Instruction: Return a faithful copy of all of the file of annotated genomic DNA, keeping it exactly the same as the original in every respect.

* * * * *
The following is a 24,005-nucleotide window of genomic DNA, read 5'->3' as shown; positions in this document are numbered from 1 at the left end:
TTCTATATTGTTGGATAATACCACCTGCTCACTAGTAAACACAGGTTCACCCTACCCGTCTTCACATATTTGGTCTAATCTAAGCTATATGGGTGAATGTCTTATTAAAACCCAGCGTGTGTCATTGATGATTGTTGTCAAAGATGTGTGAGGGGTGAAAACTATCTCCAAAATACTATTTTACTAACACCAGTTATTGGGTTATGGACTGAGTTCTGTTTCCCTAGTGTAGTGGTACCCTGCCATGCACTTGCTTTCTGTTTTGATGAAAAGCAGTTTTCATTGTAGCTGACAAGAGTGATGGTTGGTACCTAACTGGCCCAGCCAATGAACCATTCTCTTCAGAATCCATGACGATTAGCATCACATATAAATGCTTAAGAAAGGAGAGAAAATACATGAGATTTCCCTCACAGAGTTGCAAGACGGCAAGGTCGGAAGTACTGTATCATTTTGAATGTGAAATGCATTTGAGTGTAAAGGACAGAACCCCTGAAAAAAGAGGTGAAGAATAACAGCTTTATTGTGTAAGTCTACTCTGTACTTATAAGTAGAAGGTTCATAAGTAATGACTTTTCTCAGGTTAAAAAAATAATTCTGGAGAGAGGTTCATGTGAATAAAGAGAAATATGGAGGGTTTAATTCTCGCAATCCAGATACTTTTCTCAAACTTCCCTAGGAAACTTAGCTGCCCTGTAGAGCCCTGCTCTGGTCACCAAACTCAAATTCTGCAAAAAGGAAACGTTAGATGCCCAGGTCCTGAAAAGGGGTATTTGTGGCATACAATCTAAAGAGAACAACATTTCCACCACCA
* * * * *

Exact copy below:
The following is a 24,005-nucleotide window of genomic DNA, read 5'->3' as shown; positions in this document are numbered from 1 at the left end:
TTCTATATTGTTGGATAATACCACCTGCTCACTAGTAAACACAGGTTCACCCTACCCGTCTTCACATATTTGGTCTAATCTAAGCTATATGGGTGAATGTCTTATTAAAACCCAGCGTGTGTCATTGATGATTGTTGTCAAAGATGTGTGAGGGGTGAAAACTATCTCCAAAATACTATTTTACTAACACCAGTTATTGGGTTATGGACTGAGTTCTGTTTCCCTAGTGTAGTGGTACCCTGCCATGCACTTGCTTTCTGTTTTGATGAAAAGCAGTTTTCATTGTAGCTGACAAGAGTGATGGTTGGTACCTAACTGGCCCAGCCAATGAACCATTCTCTTCAGAATCCATGACGATTAGCATCACATATAAATGCTTAAGAAAGGAGAGAAAATACATGAGATTTCCCTCACAGAGTTGCAAGACGGCAAGGTCGGAAGTACTGTATCATTTTGAATGTGAAATGCATTTGAGTGTAAAGGACAGAACCCCTGAAAAAAGAGGTGAAGAATAACAGCTTTATTGTGTAAGTCTACTCTGTACTTATAAGTAGAAGGTTCATAAGTAATGACTTTTCTCAGGTTAAAAAAATAATTCTGGAGAGAGGTTCATGTGAATAAAGAGAAATATGGAGGGTTTAATTCTCGCAATCCAGATACTTTTCTCAAACTTCCCTAGGAAACTTAGCTGCCCTGTAGAGCCCTGCTCTGGTCACCAAACTCAAATTCTGCAAAAAGGAAACGTTAGATGCCCAGGTCCTGAAAAGGGGTATTTGTGGCATACAATCTAAAGAGAACAACATTTCCACCACCA